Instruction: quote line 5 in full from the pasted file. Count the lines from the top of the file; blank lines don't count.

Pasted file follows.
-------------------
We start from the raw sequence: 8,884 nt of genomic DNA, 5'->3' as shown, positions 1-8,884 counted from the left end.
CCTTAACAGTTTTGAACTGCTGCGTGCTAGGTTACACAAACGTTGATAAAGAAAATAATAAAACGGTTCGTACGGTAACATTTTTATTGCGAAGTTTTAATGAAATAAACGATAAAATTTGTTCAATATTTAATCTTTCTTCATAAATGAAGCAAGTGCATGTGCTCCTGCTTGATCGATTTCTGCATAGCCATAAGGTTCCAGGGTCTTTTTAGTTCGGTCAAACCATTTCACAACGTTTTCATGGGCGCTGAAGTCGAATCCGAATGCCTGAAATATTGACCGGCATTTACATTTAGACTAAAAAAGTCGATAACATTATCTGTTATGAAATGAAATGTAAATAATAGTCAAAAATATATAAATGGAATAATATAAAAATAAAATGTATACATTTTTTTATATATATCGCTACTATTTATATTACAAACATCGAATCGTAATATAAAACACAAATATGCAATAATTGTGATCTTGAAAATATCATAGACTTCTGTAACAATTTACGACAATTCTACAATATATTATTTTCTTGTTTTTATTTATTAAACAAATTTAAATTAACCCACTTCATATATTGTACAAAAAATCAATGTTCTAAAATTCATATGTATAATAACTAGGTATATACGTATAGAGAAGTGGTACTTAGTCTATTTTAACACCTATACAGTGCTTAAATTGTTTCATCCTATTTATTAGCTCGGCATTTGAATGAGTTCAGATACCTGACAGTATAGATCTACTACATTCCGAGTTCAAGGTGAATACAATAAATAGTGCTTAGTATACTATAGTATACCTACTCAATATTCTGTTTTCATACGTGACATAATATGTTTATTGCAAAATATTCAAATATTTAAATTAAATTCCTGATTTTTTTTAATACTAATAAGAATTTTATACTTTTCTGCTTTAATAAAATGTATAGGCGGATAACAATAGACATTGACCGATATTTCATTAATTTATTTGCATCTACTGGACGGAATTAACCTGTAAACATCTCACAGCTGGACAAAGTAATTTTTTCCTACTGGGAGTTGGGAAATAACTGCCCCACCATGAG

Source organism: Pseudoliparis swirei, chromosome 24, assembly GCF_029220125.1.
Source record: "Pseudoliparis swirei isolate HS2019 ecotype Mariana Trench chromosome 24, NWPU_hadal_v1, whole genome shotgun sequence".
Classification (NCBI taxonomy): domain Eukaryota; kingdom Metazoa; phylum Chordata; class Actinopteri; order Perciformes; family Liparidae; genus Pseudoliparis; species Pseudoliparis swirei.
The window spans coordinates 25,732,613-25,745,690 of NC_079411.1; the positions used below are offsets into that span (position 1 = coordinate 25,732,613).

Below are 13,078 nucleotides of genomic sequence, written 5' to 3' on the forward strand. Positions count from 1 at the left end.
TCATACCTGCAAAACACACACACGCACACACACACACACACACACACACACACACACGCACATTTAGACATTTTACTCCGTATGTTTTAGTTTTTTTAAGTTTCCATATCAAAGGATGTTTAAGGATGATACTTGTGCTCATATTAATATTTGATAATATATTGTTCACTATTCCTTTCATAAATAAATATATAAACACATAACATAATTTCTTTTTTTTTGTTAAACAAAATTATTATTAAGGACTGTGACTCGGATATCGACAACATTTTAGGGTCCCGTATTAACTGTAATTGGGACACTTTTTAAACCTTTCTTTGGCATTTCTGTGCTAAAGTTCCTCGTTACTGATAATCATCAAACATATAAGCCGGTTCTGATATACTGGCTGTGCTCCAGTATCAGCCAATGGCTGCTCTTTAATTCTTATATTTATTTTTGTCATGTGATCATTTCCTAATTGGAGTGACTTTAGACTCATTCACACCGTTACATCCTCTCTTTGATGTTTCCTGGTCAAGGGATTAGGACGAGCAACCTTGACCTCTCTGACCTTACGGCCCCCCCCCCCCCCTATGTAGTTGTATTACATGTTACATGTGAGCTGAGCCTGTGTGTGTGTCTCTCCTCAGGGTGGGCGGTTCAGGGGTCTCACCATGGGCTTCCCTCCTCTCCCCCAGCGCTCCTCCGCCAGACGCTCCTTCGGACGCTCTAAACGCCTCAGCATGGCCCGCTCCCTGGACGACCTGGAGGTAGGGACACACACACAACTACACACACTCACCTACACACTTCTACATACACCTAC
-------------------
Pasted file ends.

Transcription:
Classification (NCBI taxonomy): domain Eukaryota; kingdom Metazoa; phylum Chordata; class Actinopteri; order Perciformes; family Liparidae; genus Pseudoliparis; species Pseudoliparis swirei.